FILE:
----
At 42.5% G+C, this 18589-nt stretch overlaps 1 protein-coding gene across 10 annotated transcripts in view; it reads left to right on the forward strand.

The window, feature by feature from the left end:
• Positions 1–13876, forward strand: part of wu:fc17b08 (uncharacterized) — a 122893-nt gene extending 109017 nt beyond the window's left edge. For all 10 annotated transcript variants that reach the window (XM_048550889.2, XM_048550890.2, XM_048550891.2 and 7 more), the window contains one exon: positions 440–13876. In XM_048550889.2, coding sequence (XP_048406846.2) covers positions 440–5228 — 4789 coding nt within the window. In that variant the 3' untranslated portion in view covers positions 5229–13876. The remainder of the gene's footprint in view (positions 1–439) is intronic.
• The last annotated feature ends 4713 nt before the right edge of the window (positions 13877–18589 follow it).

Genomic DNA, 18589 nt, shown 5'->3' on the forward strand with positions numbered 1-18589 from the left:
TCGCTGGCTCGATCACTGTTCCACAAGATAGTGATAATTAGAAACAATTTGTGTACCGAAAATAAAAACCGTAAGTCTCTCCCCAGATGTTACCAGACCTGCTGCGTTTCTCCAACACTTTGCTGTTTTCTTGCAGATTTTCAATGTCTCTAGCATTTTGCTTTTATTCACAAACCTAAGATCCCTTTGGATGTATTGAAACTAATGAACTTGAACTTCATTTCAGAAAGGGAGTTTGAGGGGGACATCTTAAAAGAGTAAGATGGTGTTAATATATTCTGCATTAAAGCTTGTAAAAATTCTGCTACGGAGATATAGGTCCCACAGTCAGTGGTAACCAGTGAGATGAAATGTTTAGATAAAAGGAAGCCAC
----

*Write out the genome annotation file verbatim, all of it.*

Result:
At 42.5% G+C, this 18589-nt stretch overlaps 1 protein-coding gene across 10 annotated transcripts in view; it reads left to right on the forward strand.

The window, feature by feature from the left end:
• Positions 1–13876, forward strand: part of wu:fc17b08 (uncharacterized) — a 122893-nt gene extending 109017 nt beyond the window's left edge. For all 10 annotated transcript variants that reach the window (XM_048550889.2, XM_048550890.2, XM_048550891.2 and 7 more), the window contains one exon: positions 440–13876. In XM_048550889.2, coding sequence (XP_048406846.2) covers positions 440–5228 — 4789 coding nt within the window. In that variant the 3' untranslated portion in view covers positions 5229–13876. The remainder of the gene's footprint in view (positions 1–439) is intronic.
• The last annotated feature ends 4713 nt before the right edge of the window (positions 13877–18589 follow it).

Genomic DNA, 18589 nt, shown 5'->3' on the forward strand with positions numbered 1-18589 from the left:
TCGCTGGCTCGATCACTGTTCCACAAGATAGTGATAATTAGAAACAATTTGTGTACCGAAAATAAAAACCGTAAGTCTCTCCCCAGATGTTACCAGACCTGCTGCGTTTCTCCAACACTTTGCTGTTTTCTTGCAGATTTTCAATGTCTCTAGCATTTTGCTTTTATTCACAAACCTAAGATCCCTTTGGATGTATTGAAACTAATGAACTTGAACTTCATTTCAGAAAGGGAGTTTGAGGGGGACATCTTAAAAGAGTAAGATGGTGTTAATATATTCTGCATTAAAGCTTGTAAAAATTCTGCTACGGAGATATAGGTCCCACAGTCAGTGGTAACCAGTGAGATGAAATGTTTAGATAAAAGGAAGCCAC